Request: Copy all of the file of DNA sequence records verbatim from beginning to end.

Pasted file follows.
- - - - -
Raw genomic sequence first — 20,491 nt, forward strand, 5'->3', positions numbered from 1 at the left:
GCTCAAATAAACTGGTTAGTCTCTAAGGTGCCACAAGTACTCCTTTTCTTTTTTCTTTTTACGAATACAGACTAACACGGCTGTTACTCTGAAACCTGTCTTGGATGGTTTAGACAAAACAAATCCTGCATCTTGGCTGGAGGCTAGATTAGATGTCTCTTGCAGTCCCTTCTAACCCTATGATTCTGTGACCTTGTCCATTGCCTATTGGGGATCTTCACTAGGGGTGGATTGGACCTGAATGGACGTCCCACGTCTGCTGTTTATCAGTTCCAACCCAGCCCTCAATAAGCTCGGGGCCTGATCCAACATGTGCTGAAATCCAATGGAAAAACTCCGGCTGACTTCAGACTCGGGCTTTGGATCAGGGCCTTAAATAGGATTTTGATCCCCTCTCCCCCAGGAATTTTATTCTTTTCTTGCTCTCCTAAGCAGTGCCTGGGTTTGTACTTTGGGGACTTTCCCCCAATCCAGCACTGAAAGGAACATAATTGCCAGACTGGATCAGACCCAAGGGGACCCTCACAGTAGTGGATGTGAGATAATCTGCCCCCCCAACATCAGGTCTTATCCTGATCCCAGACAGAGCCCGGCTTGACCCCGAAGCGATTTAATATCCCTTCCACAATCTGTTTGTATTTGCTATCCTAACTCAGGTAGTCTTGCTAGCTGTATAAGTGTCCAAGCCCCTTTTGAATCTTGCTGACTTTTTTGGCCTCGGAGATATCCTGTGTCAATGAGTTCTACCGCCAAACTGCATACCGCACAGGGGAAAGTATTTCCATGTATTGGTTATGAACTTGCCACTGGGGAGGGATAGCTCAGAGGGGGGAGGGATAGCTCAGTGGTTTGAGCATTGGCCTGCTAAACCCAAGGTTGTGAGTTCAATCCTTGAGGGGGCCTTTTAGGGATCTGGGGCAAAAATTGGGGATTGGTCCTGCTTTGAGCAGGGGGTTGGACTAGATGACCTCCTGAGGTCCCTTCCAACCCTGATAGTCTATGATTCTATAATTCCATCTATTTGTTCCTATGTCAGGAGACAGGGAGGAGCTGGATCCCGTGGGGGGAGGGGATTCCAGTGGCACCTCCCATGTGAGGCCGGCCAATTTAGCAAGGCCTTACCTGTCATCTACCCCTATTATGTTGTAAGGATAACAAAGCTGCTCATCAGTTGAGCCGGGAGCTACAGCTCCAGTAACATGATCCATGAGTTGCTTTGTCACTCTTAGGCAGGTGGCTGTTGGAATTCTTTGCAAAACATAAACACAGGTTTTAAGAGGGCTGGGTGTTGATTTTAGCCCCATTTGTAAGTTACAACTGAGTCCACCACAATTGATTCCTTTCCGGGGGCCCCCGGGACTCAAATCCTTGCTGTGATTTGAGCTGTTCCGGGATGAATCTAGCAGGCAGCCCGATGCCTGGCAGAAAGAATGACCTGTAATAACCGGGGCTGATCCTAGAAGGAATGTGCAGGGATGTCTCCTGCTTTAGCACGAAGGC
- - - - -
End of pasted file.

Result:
Raw genomic sequence first — 20,491 nt, forward strand, 5'->3', positions numbered from 1 at the left:
GCTCAAATAAACTGGTTAGTCTCTAAGGTGCCACAAGTACTCCTTTTCTTTTTTCTTTTTACGAATACAGACTAACACGGCTGTTACTCTGAAACCTGTCTTGGATGGTTTAGACAAAACAAATCCTGCATCTTGGCTGGAGGCTAGATTAGATGTCTCTTGCAGTCCCTTCTAACCCTATGATTCTGTGACCTTGTCCATTGCCTATTGGGGATCTTCACTAGGGGTGGATTGGACCTGAATGGACGTCCCACGTCTGCTGTTTATCAGTTCCAACCCAGCCCTCAATAAGCTCGGGGCCTGATCCAACATGTGCTGAAATCCAATGGAAAAACTCCGGCTGACTTCAGACTCGGGCTTTGGATCAGGGCCTTAAATAGGATTTTGATCCCCTCTCCCCCAGGAATTTTATTCTTTTCTTGCTCTCCTAAGCAGTGCCTGGGTTTGTACTTTGGGGACTTTCCCCCAATCCAGCACTGAAAGGAACATAATTGCCAGACTGGATCAGACCCAAGGGGACCCTCACAGTAGTGGATGTGAGATAATCTGCCCCCCCAACATCAGGTCTTATCCTGATCCCAGACAGAGCCCGGCTTGACCCCGAAGCGATTTAATATCCCTTCCACAATCTGTTTGTATTTGCTATCCTAACTCAGGTAGTCTTGCTAGCTGTATAAGTGTCCAAGCCCCTTTTGAATCTTGCTGACTTTTTTGGCCTCGGAGATATCCTGTGTCAATGAGTTCTACCGCCAAACTGCATACCGCACAGGGGAAAGTATTTCCATGTATTGGTTATGAACTTGCCACTGGGGAGGGATAGCTCAGAGGGGGGAGGGATAGCTCAGTGGTTTGAGCATTGGCCTGCTAAACCCAAGGTTGTGAGTTCAATCCTTGAGGGGGCCTTTTAGGGATCTGGGGCAAAAATTGGGGATTGGTCCTGCTTTGAGCAGGGGGTTGGACTAGATGACCTCCTGAGGTCCCTTCCAACCCTGATAGTCTATGATTCTATAATTCCATCTATTTGTTCCTATGTCAGGAGACAGGGAGGAGCTGGATCCCGTGGGGGGAGGGGATTCCAGTGGCACCTCCCATGTGAGGCCGGCCAATTTAGCAAGGCCTTACCTGTCATCTACCCCTATTATGTTGTAAGGATAACAAAGCTGCTCATCAGTTGAGCCGGGAGCTACAGCTCCAGTAACATGATCCATGAGTTGCTTTGTCACTCTTAGGCAGGTGGCTGTTGGAATTCTTTGCAAAACATAAACACAGGTTTTAAGAGGGCTGGGTGTTGATTTTAGCCCCATTTGTAAGTTACAACTGAGTCCACCACAATTGATTCCTTTCCGGGGGCCCCCGGGACTCAAATCCTTGCTGTGATTTGAGCTGTTCCGGGATGAATCTAGCAGGCAGCCCGATGCCTGGCAGAAAGAATGACCTGTAATAACCGGGGCTGATCCTAGAAGGAATGTGCAGGGATGTCTCCTGCTTTAGCACGAAGGC